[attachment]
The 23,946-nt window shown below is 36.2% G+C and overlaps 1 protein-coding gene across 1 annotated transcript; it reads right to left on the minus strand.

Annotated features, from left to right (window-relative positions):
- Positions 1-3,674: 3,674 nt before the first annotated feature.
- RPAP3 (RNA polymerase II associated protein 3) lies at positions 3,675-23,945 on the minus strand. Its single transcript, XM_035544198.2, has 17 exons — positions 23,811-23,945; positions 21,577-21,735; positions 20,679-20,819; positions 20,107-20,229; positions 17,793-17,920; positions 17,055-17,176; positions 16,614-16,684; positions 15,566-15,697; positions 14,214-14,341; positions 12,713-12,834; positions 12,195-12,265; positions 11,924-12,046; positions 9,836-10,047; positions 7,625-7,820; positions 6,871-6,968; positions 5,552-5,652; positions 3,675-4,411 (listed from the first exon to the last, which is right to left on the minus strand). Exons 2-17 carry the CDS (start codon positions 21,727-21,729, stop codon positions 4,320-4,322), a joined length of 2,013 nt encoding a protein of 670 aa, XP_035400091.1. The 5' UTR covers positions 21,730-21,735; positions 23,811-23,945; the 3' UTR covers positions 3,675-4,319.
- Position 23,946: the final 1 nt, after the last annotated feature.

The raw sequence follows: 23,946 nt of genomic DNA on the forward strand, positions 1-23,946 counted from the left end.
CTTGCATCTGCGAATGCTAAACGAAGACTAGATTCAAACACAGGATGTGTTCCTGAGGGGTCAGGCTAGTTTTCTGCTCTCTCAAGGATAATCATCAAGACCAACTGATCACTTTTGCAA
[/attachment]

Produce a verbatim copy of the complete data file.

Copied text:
The 23,946-nt window shown below is 36.2% G+C and overlaps 1 protein-coding gene across 1 annotated transcript; it reads right to left on the minus strand.

Annotated features, from left to right (window-relative positions):
- Positions 1-3,674: 3,674 nt before the first annotated feature.
- RPAP3 (RNA polymerase II associated protein 3) lies at positions 3,675-23,945 on the minus strand. Its single transcript, XM_035544198.2, has 17 exons — positions 23,811-23,945; positions 21,577-21,735; positions 20,679-20,819; positions 20,107-20,229; positions 17,793-17,920; positions 17,055-17,176; positions 16,614-16,684; positions 15,566-15,697; positions 14,214-14,341; positions 12,713-12,834; positions 12,195-12,265; positions 11,924-12,046; positions 9,836-10,047; positions 7,625-7,820; positions 6,871-6,968; positions 5,552-5,652; positions 3,675-4,411 (listed from the first exon to the last, which is right to left on the minus strand). Exons 2-17 carry the CDS (start codon positions 21,727-21,729, stop codon positions 4,320-4,322), a joined length of 2,013 nt encoding a protein of 670 aa, XP_035400091.1. The 5' UTR covers positions 21,730-21,735; positions 23,811-23,945; the 3' UTR covers positions 3,675-4,319.
- Position 23,946: the final 1 nt, after the last annotated feature.

The raw sequence follows: 23,946 nt of genomic DNA on the forward strand, positions 1-23,946 counted from the left end.
CTTGCATCTGCGAATGCTAAACGAAGACTAGATTCAAACACAGGATGTGTTCCTGAGGGGTCAGGCTAGTTTTCTGCTCTCTCAAGGATAATCATCAAGACCAACTGATCACTTTTGCAA